By Dave Blackburn and Ed Hall, M Shed volunteers and walk guides
The Floating Harbour walk takes you on a trip into Bristol’s old docklands.
Along the way we highlight the city’s maritime heritage with the aid of a variety of historical photos, plans and maps.
We begin by discussing the reasons why the Floating Harbour had to be created, but it’s really only when we get to Underfall Yard, the locks and the Cumberland Basin that it becomes clearer what it all means.
People are amazed when we show them the changes that occur in the harbour. Even Bristolians on the tour rarely realise why some areas of water stay at a constant level and others always go up and down.
On days when we strike lucky – when the Cumberland Basin and both locks are empty – you can see the sheer scale of the works.
The hydraulic accumulator and engine house at Underfall Yard, which once powered the docks’ hydraulic system of cranes, bridges and locks. Image © David Blackburn.
John King, M Shed’s 1935-built diesel tug, on the patent slip at the Underfall Yard, June 2015
The Matthew, a replica of the type of ship sailed by John Cabot in 1497, on the patent slip at the Underfall Yard, 2013. Image © David Blackburn.
Did you know?
Invented in 1818, a patent slip is a structure for hoisting a boat or a ship from water to land up an incline. It features a cradle onto which the vessel is loaded and a mechanism for hauling the cradle out of the water. It provides an inexpensive and relatively straightforward means of undertaking hull repairs and maintenance.
The hydraulic accumulator and engine house at Underfall Yard, as it was in 1967. This photo was taken as part of an industrial archaeology project at Hartcliffe School.
Most people are familiar with the tourist view of the Floating Harbour, but they are fascinated by being shown the Cumberland Basin with its system of locks and the functions of the work yard from where it’s all controlled.
Many have no idea of how Bristol developed because of the enormous tides here and how they ultimately had to be “tamed” to cope with the demands of the developing port and city of the 19th and 20th centuries.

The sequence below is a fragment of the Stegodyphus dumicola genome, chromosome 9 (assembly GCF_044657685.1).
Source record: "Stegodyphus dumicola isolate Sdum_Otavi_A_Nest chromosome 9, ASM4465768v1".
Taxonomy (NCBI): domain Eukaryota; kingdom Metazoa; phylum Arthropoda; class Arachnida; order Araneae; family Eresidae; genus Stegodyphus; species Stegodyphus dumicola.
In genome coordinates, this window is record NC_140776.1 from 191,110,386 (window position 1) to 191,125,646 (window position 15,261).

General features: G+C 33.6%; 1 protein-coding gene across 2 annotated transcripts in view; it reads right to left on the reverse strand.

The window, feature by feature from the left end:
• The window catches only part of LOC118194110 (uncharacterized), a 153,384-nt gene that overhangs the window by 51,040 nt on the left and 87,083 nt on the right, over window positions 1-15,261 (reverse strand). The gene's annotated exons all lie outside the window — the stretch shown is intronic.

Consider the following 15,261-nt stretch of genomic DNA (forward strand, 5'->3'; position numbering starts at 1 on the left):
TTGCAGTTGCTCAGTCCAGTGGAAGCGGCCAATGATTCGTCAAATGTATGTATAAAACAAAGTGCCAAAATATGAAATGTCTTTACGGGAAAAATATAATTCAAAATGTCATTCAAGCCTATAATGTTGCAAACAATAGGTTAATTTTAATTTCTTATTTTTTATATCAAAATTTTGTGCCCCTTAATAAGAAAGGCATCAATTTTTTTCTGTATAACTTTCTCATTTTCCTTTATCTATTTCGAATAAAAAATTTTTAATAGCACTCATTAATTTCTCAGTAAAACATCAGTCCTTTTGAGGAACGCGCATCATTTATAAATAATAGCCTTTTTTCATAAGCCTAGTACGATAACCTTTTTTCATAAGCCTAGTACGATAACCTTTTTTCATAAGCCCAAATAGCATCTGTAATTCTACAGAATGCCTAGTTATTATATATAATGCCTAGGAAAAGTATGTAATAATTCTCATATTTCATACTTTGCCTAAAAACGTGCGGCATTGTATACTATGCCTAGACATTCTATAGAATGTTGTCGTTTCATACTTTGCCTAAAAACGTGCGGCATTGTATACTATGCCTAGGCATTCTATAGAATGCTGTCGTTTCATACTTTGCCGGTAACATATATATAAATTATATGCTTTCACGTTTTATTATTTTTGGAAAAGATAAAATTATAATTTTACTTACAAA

A combination of adverse weather and high tides often results in the ‘over-topping’ of the River Avon, as seen here at the Cumberland Basin, February 2014. Image © David Blackburn.
The entrance to the City Docks from the River Avon, showing MV (motor vessel) Alwin Klein at Cumberland Basin, c.1950
The Bull Dog – an unusual craft
The dredger workboat Bull Dog, pictured here off Underfall Yard, c. 1896, was an unusual and possibly unique craft.
Besides being a tug, it had a steam crane which could be used for dredging, maintenance and salvage work around the port. It carried a variety of equipment, including pumps for fire-fighting and even a strengthened bow for ice-breaking. A steam-powered generator meant it could use lights for night work. It was built in 1884 at Chepstow and remained in service until 1952.
Main image: A view of the entrance to the Cumberland Basin, A Bond, B Bond and C Bond warehouses from Clifton Suspension Bridge, 2011.
All images © Bristol Culture unless otherwise stated.
M Shed’s historical walks are led by volunteer guides with a wealth of knowledge and an infectious passion for their subject. All the walks at M Shed are free, donations are gratefully received, and bookings can be made in advance by calling 0117 352 6600.
Other blogs in this series: